cells in the body utilize a large number of epigenetic regulators to control gene expression which provides a large number of potential drug targets; and

 

 

biomarkers can be used to enrich for patients who are most likely to respond to epigenetic inhibition.

The early epigenetic inhibitors—such as histone deacetylase and DNA methyltransferase inhibitors—have not delivered on the full potential of the inhibition of epigenetic regulators as a class of cancer therapy. These drugs cause broad changes to gene expression across thousands of genes. This broad inhibition, as opposed to more selective inhibition, generally resulted in unintended effects accompanying the desired effect. Moreover, early epigenetic inhibitors were solely designed to alter gene expression in cancer cells to induce cancer cell death. This approach did not consider the importance of the cells surrounding the cancer cells, referred to as the tumor microenvironment, and the supporting role that epigenetic regulators play in sustaining the tumor microenvironment for cancer cell growth.

Since these early epigenetic drugs, biopharmaceutical development has focused on therapies targeting epigenetic regulators in genetically defined cancer contexts, and specifically in mutated epigenetic regulators with abnormal function that cancer cells depend on for growth. This approach has identified a small number of epigenetic targets and development opportunities for certain targets, including EZH2. Given that abnormal function of epigenetic regulators can arise for reasons other than genetic mutations, we believe that these genetically defined approaches, while valuable, underestimate the potential of identifying and specifically targeting epigenetic regulators in cancer.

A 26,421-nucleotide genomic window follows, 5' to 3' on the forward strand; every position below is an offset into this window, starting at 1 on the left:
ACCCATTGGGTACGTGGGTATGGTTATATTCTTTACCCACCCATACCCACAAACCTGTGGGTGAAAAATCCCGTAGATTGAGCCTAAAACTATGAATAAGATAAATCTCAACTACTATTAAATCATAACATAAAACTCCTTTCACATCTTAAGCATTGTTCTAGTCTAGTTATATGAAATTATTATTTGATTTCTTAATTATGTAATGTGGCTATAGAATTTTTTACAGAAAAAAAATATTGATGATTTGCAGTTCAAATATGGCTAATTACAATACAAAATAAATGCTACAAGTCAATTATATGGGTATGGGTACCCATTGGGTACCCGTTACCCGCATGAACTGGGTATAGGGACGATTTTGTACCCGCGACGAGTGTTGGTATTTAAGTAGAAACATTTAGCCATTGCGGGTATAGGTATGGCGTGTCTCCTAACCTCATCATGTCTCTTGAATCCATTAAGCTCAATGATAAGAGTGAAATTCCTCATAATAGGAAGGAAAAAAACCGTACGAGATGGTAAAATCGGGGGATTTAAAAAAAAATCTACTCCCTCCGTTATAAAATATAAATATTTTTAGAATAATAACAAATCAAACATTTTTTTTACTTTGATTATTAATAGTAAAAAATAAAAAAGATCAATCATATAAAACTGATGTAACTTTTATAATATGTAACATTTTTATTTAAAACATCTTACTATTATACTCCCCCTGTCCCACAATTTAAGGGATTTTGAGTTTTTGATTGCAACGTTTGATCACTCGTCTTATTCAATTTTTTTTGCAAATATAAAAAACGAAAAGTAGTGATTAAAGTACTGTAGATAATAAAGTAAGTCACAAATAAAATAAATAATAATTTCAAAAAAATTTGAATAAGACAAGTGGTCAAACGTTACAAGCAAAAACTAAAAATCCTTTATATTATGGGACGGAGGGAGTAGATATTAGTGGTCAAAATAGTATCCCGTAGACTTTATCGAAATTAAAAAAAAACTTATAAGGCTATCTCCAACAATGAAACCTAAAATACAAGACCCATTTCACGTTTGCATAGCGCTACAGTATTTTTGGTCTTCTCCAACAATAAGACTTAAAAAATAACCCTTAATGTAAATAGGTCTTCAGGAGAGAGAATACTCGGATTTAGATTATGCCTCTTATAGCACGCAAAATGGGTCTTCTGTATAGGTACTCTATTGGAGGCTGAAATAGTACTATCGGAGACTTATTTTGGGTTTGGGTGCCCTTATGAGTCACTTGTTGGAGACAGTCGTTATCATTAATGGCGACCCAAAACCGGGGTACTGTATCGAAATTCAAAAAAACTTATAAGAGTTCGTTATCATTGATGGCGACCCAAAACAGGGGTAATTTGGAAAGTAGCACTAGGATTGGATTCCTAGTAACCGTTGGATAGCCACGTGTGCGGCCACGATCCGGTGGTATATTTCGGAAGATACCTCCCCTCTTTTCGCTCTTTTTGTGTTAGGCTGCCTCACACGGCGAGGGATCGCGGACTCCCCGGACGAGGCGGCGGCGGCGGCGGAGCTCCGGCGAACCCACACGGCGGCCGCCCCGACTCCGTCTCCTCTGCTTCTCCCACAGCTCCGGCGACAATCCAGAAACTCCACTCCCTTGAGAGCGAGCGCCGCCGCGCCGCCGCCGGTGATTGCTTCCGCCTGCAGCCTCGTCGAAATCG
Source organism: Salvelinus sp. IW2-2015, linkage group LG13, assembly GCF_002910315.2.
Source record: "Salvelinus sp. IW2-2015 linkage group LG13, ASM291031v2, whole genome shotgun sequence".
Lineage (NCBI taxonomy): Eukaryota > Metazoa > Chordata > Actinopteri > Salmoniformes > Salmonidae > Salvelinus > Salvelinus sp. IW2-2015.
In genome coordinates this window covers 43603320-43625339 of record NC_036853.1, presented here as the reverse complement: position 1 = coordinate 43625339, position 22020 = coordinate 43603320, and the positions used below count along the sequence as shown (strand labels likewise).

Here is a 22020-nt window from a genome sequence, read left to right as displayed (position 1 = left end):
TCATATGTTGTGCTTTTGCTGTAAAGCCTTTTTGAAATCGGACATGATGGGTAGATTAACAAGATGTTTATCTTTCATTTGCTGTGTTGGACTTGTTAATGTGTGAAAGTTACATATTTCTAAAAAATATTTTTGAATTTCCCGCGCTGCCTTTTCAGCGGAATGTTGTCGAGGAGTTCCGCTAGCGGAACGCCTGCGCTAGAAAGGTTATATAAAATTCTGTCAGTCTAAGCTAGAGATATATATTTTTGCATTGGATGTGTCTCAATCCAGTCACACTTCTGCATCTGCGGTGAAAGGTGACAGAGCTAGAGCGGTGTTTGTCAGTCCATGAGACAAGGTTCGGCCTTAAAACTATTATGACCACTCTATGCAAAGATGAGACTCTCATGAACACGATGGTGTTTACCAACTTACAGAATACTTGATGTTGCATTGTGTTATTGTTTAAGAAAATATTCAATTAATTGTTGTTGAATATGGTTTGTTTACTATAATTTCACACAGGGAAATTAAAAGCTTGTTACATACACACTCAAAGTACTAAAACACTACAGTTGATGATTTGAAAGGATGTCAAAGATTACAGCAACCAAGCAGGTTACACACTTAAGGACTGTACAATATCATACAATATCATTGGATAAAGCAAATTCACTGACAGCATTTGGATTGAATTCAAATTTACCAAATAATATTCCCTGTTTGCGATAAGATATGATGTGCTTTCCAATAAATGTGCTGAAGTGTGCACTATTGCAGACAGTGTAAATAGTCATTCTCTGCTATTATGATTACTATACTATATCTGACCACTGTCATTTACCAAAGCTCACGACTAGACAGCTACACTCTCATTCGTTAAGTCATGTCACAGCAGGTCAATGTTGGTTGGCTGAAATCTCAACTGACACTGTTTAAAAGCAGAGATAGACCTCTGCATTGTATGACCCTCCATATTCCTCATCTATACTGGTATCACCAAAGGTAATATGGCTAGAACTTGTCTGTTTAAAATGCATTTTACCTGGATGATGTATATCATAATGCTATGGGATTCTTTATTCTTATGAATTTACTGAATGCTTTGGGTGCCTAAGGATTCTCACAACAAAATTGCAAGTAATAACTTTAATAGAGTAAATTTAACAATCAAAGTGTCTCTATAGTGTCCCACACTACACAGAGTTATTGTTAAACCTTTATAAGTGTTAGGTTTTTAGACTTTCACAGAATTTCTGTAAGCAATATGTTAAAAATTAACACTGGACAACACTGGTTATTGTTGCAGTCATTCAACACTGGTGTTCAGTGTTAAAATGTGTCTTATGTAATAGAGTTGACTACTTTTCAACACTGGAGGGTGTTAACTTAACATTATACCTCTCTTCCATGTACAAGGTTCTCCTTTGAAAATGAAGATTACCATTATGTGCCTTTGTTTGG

Our approach

We are a pioneer in the discovery and development of novel therapeutics that target the writer, reader and eraser classes of epigenetic regulators and modulate gene expression in a more selective manner. Our efforts have demonstrated that these distinct classes of epigenetic regulators are broadly druggable and that selective reprogramming of gene expression is a promising therapeutic approach to not only induce cancer cell killing but also to enhance anti-tumor immunity.

 

91


Table of Contents

Integrated platform

Our integrated epigenetics platform includes a deep understanding of the biological context in which epigenetic regulators operate, the development of small molecule product candidates that selectively modulate their activity and the design of clinical development programs supported by novel biomarker strategies.

Understanding the biological context. We have built a suite of tools that enables us to identify and validate epigenetic target biology. Specifically, we have built a chemical probe library comprising selective and potent small molecules that each inhibit the activity of a specific epigenetic regulator. In addition, we have also built libraries of genetic tools that help us understand the function of specific genes that encode epigenetic regulators. We routinely screen these small molecules and genetic tools across cellular and animal models of disease to identify and validate potential epigenetic targets. We have utilized these tools to identify epigenetic targets that, when inhibited, induce cancer cell death, sensitize tumor cells to an immune response, and reprogram immune-suppressive immune cells to enhance anti-tumor activity.